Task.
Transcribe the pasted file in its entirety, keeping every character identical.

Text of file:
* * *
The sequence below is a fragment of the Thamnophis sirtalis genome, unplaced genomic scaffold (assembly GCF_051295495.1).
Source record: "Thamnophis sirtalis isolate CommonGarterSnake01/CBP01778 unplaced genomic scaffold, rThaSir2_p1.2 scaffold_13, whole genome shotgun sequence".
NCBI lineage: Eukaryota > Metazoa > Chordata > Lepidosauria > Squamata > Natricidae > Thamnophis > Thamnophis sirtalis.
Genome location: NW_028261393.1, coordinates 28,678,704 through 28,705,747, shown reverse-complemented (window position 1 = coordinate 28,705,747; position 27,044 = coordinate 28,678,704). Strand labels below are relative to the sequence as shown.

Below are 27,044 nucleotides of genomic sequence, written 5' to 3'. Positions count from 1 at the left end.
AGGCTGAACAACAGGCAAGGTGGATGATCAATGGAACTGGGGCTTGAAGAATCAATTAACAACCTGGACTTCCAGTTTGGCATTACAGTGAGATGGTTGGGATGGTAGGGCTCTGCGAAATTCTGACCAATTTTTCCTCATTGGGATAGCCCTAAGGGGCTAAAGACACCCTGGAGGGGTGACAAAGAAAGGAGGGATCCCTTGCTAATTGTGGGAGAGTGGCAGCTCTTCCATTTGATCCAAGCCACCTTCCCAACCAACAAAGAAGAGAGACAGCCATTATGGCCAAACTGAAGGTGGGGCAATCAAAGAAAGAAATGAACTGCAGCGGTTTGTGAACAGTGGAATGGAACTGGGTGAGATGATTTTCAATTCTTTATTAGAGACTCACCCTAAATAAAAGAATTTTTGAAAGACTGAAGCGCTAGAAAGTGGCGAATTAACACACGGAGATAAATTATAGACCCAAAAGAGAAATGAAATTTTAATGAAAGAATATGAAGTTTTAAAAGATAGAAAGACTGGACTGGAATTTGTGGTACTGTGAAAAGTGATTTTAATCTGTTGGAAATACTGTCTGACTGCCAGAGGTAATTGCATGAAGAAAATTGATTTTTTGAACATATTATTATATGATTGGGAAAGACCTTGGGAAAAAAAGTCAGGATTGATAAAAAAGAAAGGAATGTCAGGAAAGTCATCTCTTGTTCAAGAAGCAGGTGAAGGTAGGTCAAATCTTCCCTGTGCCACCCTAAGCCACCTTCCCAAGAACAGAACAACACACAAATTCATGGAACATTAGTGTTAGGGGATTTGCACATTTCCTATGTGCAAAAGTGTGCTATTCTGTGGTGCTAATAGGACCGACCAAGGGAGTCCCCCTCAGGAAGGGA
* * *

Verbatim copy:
The sequence below is a fragment of the Thamnophis sirtalis genome, unplaced genomic scaffold (assembly GCF_051295495.1).
Source record: "Thamnophis sirtalis isolate CommonGarterSnake01/CBP01778 unplaced genomic scaffold, rThaSir2_p1.2 scaffold_13, whole genome shotgun sequence".
NCBI lineage: Eukaryota > Metazoa > Chordata > Lepidosauria > Squamata > Natricidae > Thamnophis > Thamnophis sirtalis.
Genome location: NW_028261393.1, coordinates 28,678,704 through 28,705,747, shown reverse-complemented (window position 1 = coordinate 28,705,747; position 27,044 = coordinate 28,678,704). Strand labels below are relative to the sequence as shown.

Below are 27,044 nucleotides of genomic sequence, written 5' to 3'. Positions count from 1 at the left end.
AGGCTGAACAACAGGCAAGGTGGATGATCAATGGAACTGGGGCTTGAAGAATCAATTAACAACCTGGACTTCCAGTTTGGCATTACAGTGAGATGGTTGGGATGGTAGGGCTCTGCGAAATTCTGACCAATTTTTCCTCATTGGGATAGCCCTAAGGGGCTAAAGACACCCTGGAGGGGTGACAAAGAAAGGAGGGATCCCTTGCTAATTGTGGGAGAGTGGCAGCTCTTCCATTTGATCCAAGCCACCTTCCCAACCAACAAAGAAGAGAGACAGCCATTATGGCCAAACTGAAGGTGGGGCAATCAAAGAAAGAAATGAACTGCAGCGGTTTGTGAACAGTGGAATGGAACTGGGTGAGATGATTTTCAATTCTTTATTAGAGACTCACCCTAAATAAAAGAATTTTTGAAAGACTGAAGCGCTAGAAAGTGGCGAATTAACACACGGAGATAAATTATAGACCCAAAAGAGAAATGAAATTTTAATGAAAGAATATGAAGTTTTAAAAGATAGAAAGACTGGACTGGAATTTGTGGTACTGTGAAAAGTGATTTTAATCTGTTGGAAATACTGTCTGACTGCCAGAGGTAATTGCATGAAGAAAATTGATTTTTTGAACATATTATTATATGATTGGGAAAGACCTTGGGAAAAAAAGTCAGGATTGATAAAAAAGAAAGGAATGTCAGGAAAGTCATCTCTTGTTCAAGAAGCAGGTGAAGGTAGGTCAAATCTTCCCTGTGCCACCCTAAGCCACCTTCCCAAGAACAGAACAACACACAAATTCATGGAACATTAGTGTTAGGGGATTTGCACATTTCCTATGTGCAAAAGTGTGCTATTCTGTGGTGCTAATAGGACCGACCAAGGGAGTCCCCCTCAGGAAGGGA